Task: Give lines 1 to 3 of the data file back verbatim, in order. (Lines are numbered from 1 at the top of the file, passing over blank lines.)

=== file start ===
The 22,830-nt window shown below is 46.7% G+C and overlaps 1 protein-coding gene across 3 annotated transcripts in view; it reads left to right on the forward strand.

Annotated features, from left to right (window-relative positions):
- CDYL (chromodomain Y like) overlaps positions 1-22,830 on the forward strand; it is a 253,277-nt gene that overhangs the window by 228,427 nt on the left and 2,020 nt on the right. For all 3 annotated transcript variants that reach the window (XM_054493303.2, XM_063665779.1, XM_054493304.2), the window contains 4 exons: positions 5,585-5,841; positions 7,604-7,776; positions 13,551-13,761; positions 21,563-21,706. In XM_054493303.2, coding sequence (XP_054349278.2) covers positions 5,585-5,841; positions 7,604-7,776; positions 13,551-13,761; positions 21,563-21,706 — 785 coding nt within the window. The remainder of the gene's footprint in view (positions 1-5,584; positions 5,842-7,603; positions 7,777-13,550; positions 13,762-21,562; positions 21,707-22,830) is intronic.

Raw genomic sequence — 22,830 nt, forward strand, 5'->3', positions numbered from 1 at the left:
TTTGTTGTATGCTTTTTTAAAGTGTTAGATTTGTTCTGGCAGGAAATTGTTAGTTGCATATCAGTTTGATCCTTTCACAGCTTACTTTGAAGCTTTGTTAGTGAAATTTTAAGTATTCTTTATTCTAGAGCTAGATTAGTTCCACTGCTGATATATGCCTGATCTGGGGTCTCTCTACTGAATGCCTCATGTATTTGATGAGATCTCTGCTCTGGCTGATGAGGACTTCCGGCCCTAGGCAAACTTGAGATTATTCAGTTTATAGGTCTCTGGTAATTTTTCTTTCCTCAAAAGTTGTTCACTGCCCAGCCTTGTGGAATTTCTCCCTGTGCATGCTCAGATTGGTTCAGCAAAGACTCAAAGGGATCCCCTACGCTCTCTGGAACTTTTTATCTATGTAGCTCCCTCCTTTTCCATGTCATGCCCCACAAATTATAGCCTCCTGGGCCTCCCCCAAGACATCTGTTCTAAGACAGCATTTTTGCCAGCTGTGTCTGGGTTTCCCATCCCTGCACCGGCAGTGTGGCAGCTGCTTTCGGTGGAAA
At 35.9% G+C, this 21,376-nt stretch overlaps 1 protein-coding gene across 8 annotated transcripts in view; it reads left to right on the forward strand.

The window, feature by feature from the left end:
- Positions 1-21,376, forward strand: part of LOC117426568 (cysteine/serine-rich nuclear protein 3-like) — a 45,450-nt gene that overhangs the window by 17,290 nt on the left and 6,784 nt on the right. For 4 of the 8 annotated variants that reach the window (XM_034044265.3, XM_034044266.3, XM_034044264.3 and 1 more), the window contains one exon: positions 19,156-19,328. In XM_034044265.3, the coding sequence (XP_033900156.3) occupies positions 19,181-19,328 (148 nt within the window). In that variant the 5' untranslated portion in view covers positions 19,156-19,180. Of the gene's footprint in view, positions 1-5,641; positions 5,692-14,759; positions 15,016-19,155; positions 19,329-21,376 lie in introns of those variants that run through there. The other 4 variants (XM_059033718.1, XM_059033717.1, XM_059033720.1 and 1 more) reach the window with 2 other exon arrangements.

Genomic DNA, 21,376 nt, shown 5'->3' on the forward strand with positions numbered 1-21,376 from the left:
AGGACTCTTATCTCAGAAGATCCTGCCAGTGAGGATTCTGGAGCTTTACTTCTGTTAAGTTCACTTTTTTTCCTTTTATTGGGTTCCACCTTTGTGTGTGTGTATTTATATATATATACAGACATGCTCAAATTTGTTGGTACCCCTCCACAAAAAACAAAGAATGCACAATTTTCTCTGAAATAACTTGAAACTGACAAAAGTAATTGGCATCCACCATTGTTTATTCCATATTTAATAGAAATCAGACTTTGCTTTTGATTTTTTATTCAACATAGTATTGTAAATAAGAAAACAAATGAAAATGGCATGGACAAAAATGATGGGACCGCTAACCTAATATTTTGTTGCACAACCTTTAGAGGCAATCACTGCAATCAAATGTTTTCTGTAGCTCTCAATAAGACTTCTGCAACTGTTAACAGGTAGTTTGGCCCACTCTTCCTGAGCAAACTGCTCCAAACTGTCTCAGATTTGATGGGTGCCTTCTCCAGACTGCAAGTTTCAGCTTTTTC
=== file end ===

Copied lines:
The 22,830-nt window shown below is 46.7% G+C and overlaps 1 protein-coding gene across 3 annotated transcripts in view; it reads left to right on the forward strand.

Annotated features, from left to right (window-relative positions):
- CDYL (chromodomain Y like) overlaps positions 1-22,830 on the forward strand; it is a 253,277-nt gene that overhangs the window by 228,427 nt on the left and 2,020 nt on the right. For all 3 annotated transcript variants that reach the window (XM_054493303.2, XM_063665779.1, XM_054493304.2), the window contains 4 exons: positions 5,585-5,841; positions 7,604-7,776; positions 13,551-13,761; positions 21,563-21,706. In XM_054493303.2, coding sequence (XP_054349278.2) covers positions 5,585-5,841; positions 7,604-7,776; positions 13,551-13,761; positions 21,563-21,706 — 785 coding nt within the window. The remainder of the gene's footprint in view (positions 1-5,584; positions 5,842-7,603; positions 7,777-13,550; positions 13,762-21,562; positions 21,707-22,830) is intronic.